A common mistake that many software and product marketers make is to orient marketing collateral, Web site navigation and even brand messaging around its features and functions.
Take a look at most technical product or software web sites and you’ll quickly see a navigation button for “features.” Drill down and you’ll see a litany of sub-navigation listing each specific feature, a clever icon, a description of the feature and possibly a video tutorial on how it works. Everything a customer might want to know about the features – except why they should care.
Make no mistake; this is an ailment that many marketers suffer from. When diagnosed, I dispense a healthy dose of snark by stating,“your product features suck!” The remedy is usually met with guffaws, snorts, and hurt feelings. Undeterred, I continue with the rationale for this tough medicine; it doesn’t matter if the features are good or bad, just think they’re bad. Why? Because I’ve yet to meet a marketer faced with a bad product who doesn’t try to slap lipstick on pig. It’s meant to serve as a cue for marketers to rethink their content strategy.
With few exceptions – especially in the software industry – product features are not unique. Yes, marketers will attempt to wordsmith uniqueness into them, but in reality you can find similar features with a simple Google search.
I advise clients to orient that same collateral, Web site navigation and brand messaging around what the product’s features enable the client to do instead of what the product feature does. For example, sentiment analysis in a social monitoring platform doesn’t “identify positive and negative sentiment around brand mentions”, it “builds a better sales funnel by more efficiently identifying unsatisfied competitors’ clients with the best opportunity to convert.” As a business buyer, which would you respond to more?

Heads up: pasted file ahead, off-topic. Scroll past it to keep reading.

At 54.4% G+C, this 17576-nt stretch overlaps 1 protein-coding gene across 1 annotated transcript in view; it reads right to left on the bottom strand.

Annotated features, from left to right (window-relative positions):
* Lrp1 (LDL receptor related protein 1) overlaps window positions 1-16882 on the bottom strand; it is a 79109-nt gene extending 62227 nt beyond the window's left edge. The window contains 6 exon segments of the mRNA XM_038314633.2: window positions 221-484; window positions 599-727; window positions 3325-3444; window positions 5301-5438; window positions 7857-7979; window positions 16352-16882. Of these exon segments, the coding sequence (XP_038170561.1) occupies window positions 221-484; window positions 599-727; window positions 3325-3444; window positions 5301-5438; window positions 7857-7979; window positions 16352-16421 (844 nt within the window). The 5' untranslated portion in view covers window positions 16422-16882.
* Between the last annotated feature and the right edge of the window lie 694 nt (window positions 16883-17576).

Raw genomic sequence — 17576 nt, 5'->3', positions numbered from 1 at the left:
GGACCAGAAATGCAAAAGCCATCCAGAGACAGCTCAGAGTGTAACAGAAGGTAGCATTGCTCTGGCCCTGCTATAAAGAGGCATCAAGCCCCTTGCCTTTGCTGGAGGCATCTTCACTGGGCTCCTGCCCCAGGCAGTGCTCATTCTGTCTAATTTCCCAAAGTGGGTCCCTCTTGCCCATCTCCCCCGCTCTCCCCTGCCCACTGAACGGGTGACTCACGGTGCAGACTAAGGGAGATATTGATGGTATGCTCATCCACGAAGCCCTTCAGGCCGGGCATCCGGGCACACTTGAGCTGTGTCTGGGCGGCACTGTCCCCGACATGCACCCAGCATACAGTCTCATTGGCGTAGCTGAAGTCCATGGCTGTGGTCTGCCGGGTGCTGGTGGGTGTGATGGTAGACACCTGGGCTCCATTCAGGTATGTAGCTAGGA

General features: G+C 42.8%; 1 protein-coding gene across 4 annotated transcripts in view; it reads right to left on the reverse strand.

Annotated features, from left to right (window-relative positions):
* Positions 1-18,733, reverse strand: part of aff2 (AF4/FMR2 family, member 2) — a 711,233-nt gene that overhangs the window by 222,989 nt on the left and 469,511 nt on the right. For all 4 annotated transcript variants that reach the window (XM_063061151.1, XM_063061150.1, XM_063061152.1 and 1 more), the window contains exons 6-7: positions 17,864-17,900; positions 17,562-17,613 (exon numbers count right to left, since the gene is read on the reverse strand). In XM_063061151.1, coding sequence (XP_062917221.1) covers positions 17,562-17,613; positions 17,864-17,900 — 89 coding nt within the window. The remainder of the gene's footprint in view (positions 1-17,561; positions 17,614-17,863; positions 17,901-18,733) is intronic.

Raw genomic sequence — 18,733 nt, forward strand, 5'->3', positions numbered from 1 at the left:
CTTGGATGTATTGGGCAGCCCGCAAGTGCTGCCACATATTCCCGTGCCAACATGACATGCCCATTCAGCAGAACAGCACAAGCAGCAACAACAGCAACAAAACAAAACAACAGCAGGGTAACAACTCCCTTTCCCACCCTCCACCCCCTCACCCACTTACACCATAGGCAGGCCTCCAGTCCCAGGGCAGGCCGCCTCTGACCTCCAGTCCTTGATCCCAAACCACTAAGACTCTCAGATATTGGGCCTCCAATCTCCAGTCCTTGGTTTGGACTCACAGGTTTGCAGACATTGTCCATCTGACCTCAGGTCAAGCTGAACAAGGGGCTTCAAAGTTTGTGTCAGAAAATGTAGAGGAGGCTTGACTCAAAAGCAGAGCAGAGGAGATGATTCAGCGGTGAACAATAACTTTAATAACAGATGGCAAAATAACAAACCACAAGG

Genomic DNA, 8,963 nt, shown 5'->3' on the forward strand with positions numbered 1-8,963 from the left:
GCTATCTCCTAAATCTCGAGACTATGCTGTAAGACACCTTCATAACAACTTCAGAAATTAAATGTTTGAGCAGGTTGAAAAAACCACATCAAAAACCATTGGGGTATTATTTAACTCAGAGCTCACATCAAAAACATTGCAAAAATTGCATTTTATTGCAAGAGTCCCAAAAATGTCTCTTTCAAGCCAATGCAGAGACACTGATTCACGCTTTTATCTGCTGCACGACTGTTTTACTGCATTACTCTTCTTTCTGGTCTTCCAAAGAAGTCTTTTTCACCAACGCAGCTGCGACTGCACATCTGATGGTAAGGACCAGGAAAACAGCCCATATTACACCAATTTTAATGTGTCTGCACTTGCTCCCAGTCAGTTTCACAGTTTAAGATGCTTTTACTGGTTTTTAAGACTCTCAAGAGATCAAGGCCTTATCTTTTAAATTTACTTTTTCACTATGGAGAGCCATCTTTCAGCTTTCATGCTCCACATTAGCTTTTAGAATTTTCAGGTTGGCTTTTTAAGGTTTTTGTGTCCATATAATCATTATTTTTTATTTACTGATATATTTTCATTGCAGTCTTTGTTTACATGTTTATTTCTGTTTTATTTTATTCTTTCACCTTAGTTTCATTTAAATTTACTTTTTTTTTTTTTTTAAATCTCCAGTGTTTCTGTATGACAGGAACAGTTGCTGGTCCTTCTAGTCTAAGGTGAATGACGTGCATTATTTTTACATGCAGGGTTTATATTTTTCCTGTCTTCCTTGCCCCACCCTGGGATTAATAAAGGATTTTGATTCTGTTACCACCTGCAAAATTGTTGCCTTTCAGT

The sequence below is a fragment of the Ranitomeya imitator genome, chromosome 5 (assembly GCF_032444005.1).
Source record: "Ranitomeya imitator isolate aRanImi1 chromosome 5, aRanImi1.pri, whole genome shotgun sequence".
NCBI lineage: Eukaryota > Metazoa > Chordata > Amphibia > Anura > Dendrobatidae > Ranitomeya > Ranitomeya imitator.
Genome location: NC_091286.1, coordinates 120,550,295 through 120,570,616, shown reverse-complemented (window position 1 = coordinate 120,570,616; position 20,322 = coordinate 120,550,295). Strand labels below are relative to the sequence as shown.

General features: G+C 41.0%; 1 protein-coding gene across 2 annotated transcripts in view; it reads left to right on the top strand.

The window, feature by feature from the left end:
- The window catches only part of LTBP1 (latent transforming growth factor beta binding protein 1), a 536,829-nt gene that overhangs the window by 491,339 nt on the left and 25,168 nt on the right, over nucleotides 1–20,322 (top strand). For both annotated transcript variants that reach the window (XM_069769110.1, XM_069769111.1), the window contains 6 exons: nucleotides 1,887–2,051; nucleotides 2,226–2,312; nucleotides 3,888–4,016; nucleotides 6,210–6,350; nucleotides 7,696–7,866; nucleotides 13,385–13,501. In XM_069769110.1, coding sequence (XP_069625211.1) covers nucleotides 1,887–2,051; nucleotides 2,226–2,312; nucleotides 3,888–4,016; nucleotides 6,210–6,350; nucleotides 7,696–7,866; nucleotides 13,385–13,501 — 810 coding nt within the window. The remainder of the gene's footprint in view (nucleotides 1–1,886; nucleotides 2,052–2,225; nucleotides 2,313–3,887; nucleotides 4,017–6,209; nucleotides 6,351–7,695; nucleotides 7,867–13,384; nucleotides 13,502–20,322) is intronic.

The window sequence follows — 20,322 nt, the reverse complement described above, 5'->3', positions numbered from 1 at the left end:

What’s motivating your customer?
When you ask yourself who is reading your content or visiting your site and what do they really want, it’s really a simple concept. What’s difficult is getting over your ego and obsessive need to talk about yourself or how clever your product’s features are.
Understand that when potential customers visit your Web site they already have specific questions in mind that they want answered. And if they don’t come with specific questions in mind, there are questions that are subconsciously driving how they navigate your site. For those in B2B industries for example, there are typically 3 types of users that visit your site from the same prospective customer, and each has their own unique set of questions they’re looking to have answered.
1. The Researcher – generally front-line employees or those in the trenches that have identified a problem that needs a solution. They’re looking for detailed solutions to their problems, what’s going to make their job easier, what’s going to get them that raise or promotion?
2. The Validator – typically a mid-level manager; they don’t care for solution details or demonstrations but are verifying the options provided by the Researcher in order to create cost-benefit analysis to present to their boss.
3. The Executive – spends the least amount of time on your site and are usually looking for one thing: comfort. They want to know they are not the only customer you have in their industry and that others have taken the risk and are happy.
Know that your audience is not interested in your product. They’re interested what it will enable them to do. Now go rethink and rewrite your product’s features. “They suck!”
Feed Your Community, Not Your Ego